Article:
THE HIVE OF THE SÚLS by Richard C. Thuss

THE HIVE OF THE SÚLS

The Intersection Point
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KIRKUS REVIEW

Thuss’ (Fertility Zero, 2015, etc.) sci-fi novel tells the story of a small group of people trapped in a nightmarish town in the Nevada desert.

Every four years, Dale B. Yeager rides his antique BMW motorcycle 2,600 miles from Virginia to southern California so that he may place flowers on his parents’ graves. During his latest trip, at age 67, the divorced millionaire decides to stop in tiny NoTown, Nevada, which turns out to be aptly named, containing only a “cinder block motel,” a “gas station with two old rusted pumps,” and “an old rail car diner with a flickering red and blue neon sign.” The Rest Stop Motel seems to be a well-preserved but unremarkable relic of a bygone era. Upon check-in, Cyndy Ferguson, the young woman at the desk, makes some odd comments regarding the length of Dale’s planned stay. He takes a nap and wakes up to find that he looks 27 again. “You’re not crazy, Dale, and you’re not asleep,” Cyndy assures him when he returns to the lobby, alarmed. It turns out NoTown exists at an intersection where the 11 dimensions of time and space meet, and it’s impossible to leave the place by simply driving or walking away. Cyndy, like Dale, is in her 60s but looks as if she’s in her 20s; she’s a microbiologist who’s been trapped in NoTown for more than a year. Also, there are predators roaming the night that abduct humans and do unspeakable things to them. Dale decides to call them “Súls”: “what stood out most to me were the eyes, and Súl was the Irish word for eye.” With the help of other trapped travelers, Dale and Cyndy must find a way to escape the place before their wills are destroyed and they succumb to apathy, madness, or worse.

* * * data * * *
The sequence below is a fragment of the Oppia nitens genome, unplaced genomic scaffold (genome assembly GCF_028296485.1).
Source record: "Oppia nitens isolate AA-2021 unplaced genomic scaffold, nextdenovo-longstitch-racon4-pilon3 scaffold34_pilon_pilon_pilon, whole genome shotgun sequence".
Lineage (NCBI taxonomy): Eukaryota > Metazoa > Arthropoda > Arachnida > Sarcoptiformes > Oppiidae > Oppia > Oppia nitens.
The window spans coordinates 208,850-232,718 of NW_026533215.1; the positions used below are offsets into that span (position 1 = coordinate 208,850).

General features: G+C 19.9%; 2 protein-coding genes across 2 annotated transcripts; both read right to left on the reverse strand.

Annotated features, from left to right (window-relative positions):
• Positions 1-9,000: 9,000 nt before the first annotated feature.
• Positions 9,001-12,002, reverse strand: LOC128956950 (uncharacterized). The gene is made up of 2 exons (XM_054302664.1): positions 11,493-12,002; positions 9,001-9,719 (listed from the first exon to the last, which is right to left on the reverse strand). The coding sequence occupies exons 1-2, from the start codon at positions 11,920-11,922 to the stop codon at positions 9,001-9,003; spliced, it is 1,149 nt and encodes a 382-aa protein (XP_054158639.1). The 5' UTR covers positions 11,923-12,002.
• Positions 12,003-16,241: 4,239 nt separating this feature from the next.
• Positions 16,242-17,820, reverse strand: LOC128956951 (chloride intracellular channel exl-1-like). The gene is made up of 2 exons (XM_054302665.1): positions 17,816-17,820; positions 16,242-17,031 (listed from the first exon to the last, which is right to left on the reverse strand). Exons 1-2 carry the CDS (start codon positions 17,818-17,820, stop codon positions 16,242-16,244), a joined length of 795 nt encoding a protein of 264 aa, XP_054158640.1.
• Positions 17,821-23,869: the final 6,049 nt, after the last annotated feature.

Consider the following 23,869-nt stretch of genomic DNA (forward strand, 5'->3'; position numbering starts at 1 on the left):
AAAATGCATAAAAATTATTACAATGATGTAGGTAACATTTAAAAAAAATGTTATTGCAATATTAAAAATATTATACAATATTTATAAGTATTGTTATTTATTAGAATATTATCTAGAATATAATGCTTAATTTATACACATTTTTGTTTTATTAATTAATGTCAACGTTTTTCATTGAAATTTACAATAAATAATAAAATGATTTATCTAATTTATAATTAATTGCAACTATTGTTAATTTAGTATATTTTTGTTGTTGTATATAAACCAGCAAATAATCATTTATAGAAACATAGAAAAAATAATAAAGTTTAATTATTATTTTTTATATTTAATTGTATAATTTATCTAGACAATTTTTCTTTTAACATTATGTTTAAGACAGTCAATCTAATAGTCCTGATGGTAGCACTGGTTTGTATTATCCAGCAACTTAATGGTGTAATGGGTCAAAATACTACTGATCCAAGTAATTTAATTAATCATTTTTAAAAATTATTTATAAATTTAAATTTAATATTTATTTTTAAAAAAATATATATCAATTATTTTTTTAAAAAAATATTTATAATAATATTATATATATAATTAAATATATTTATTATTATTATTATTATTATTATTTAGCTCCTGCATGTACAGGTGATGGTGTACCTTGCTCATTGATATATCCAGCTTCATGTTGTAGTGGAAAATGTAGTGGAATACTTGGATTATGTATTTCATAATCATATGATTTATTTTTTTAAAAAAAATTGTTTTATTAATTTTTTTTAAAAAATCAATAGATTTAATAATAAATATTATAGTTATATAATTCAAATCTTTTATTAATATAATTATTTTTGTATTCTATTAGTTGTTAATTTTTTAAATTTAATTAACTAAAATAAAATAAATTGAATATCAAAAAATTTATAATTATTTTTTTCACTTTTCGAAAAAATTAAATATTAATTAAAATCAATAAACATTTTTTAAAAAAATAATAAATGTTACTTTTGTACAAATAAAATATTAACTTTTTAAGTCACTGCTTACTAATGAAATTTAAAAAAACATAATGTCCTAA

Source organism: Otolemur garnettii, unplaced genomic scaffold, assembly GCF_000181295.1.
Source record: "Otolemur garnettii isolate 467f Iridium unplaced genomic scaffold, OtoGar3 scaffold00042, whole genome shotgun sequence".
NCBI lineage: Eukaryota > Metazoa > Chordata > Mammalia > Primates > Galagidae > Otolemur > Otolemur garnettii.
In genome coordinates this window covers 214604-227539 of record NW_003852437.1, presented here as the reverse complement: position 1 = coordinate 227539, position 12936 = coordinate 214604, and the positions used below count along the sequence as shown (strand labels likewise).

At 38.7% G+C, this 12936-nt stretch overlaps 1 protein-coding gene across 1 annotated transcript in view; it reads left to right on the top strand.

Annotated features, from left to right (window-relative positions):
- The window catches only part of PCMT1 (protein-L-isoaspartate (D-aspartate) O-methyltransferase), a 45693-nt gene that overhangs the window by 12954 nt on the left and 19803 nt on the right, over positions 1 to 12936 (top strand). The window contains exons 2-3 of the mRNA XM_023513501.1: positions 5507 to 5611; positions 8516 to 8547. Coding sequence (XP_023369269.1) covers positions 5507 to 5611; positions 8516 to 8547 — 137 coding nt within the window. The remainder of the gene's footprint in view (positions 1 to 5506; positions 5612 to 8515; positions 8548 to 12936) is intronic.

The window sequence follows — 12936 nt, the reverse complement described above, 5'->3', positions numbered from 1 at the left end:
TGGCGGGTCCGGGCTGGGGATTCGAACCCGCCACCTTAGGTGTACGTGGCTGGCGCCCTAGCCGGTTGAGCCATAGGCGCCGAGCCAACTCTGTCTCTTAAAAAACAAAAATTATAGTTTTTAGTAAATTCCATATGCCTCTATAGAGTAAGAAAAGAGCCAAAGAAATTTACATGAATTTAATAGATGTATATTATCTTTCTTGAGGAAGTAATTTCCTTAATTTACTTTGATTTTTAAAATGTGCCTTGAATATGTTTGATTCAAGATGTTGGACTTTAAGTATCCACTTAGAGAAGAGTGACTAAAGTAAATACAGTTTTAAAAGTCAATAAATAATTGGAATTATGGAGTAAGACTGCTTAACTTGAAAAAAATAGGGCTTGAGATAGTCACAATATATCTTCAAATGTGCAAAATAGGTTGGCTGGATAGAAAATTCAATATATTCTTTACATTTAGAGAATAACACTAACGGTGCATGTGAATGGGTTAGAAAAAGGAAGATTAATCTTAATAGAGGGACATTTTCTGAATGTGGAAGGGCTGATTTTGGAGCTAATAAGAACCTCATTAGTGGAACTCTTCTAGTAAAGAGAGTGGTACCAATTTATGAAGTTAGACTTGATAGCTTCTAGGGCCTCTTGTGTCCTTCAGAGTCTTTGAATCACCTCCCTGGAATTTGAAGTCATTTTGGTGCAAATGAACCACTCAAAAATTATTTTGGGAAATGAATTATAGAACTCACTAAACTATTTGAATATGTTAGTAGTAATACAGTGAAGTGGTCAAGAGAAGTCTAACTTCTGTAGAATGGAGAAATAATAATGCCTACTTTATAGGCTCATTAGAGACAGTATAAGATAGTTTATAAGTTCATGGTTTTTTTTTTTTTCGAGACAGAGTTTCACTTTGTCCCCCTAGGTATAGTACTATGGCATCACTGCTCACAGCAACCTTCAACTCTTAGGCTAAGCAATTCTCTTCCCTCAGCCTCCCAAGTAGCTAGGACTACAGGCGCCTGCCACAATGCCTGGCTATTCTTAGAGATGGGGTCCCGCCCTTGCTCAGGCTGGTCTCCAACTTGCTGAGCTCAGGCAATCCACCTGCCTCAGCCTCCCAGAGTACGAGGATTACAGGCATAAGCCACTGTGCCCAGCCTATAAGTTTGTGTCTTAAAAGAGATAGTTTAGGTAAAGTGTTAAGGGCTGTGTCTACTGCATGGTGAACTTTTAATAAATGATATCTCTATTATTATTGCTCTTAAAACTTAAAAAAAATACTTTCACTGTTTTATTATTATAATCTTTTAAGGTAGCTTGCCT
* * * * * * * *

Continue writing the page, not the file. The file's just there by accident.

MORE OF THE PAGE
The novel’s premise offers its readers a finely constructed puzzle that becomes increasingly and maddeningly complex as the story goes on, with rules that seem fixed but are revealed to be several degrees more complicated than they initially appear. Thuss’ prose effectively gets across the narrative shifts in tension, from long expositional conversations to more surreal moments, as in this passage, when Dale takes in his diner surroundings: “Everything was late 1940’s early 1950’s style: The plates, the silverware, all the decorations hung on the walls, and the red color of the vinyl in the booths. Everything but the small, decahedron shaped boxes mounted near the ceiling at each end of the rail car. We’re being watched, I realized.” The story is generally fast-paced and immersive, its twists are mostly surprising, and the ending comes before it overstays its welcome. Although the Súls are ultimately revealed to be a rather familiar foe, Thuss handles them well over the course of the novel, and he cultivates them into a truly terrifying adversary. Sequels appear to be planned, and they will be welcome when they arrive.

A fun and often riveting novel that features mysteries of time, space, and unknown life forms.

Page count: 173pp
Publisher: manuscript
Program: Kirkus Indie
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